This is the way net neutrality ends / Not with a bang but a whimper.
With apologies to TS Eliot, we report on the US Federal Communications Commission’s (FCC) ruling to exempt internet service providers with fewer than 250,000 subscribers from having to tell you how they “play favorites” with the data you stream or download.
It’s been three years since net neutrality was a cause célèbre, so the debate is worth a quick review. (Feel free to skip the next paragraph if you haven’t forgotten.)
We’ll draw on The Internet Society’s measured explanation:
Some commentators worry that network operators [can] give preferred treatment to certain data streams. Others are concerned that practices meant to increase revenues might block competing content or give unfair advantage to some content over others. They see these practices as problematic, especially when the practices intentionally discriminate against certain kinds of content delivery… [jeopardizing] the open and transparent principles of the Internet.
In other words, some ideas might be disadvantaged through slow delivery, just because the folks with those ideas couldn’t or wouldn’t pay an ISP to speed them to you.
In 2014, according to Public Knowledge, more than 4m public comments were sent to the FCC in support of treating all traffic equally, aka “net neutrality”. After lengthy debate, the Obama-era FCC agreed. Free-market conservative Ajit Pai, then in the minority, issued a scathing 67-page dissent, arguing that net neutrality responded to “anecdote, hypothesis, and hysteria… not just a solution in search of a problem—it’s a government solution that creates a real-world problem.”
Pai recently observed that “the regulatory underbrush at the FCC is thick. We need to fire up the weed whacker…” With his new 2-1 Republican majority, he’s already whacking overtime. A few weeks ago, he halted all investigations into the practice of zero-rating certain content so that it wouldn’t count against customer data limits. (That sure sounds like a violation of strict net neutrality, but plenty of consumers love it.)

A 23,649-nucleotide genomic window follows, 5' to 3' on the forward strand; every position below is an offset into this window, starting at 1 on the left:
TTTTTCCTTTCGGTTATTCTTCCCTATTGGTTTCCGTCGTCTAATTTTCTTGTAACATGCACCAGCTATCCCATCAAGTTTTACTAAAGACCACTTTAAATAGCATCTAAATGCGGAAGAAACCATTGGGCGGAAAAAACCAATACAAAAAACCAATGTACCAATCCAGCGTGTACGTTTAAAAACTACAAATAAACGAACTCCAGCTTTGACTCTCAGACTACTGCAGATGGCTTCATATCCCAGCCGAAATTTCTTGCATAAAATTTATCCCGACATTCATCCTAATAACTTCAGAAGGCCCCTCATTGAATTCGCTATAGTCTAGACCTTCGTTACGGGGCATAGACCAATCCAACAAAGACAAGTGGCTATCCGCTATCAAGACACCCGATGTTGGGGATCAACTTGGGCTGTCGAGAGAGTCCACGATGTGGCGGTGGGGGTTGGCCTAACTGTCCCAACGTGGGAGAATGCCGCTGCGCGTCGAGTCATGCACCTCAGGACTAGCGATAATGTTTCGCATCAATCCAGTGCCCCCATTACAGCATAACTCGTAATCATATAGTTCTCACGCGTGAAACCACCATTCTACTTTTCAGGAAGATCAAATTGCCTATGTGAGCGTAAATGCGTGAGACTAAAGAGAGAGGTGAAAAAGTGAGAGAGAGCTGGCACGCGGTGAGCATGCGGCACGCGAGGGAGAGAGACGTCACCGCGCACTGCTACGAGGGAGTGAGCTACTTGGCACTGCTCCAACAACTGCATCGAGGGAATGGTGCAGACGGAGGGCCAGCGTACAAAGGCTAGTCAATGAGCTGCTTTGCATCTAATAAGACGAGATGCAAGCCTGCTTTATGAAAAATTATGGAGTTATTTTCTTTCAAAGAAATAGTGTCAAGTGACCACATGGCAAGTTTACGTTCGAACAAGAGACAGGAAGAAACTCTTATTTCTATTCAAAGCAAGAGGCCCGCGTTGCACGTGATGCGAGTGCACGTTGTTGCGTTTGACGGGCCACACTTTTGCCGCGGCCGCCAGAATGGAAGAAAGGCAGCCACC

Step #2 came this week. As TechCrunch reports, very small service providers were already exempt from requirements to tell customers about actions such as “soft” data caps, such as slowing your downloads once you pass a certain usage threshold. Now, ISPs with up to 250,000 customers needn’t tell you what they’re up to.
Here’s Pai’s brief statement (only available in Microsoft Word so far). And here’s the somewhat lengthier dissent (also in Word) from lonely Democratic commissioner Mignon L Clyburn. She notes that some of the newly exempted ISPs are billion-dollar businesses, and that the paperwork associated with compliance would’ve taken them less than seven hours to complete.
As TechCrunch notes, only 17 more companies are added to the “exempted” list by this order – but it’s clearly the “prelude to larger rollbacks”. Pai himself told a happy industry: “We will seek to revisit… the Title II Net Neutrality proceeding more broadly, as soon as possible.”
Public Knowledge has announced its opposition to the FCC’s new order. But few of the other organizations that originally built the massive outcry for net neutrality have brought the same passion and organizing commitment to defending it. So don’t expect it to last long.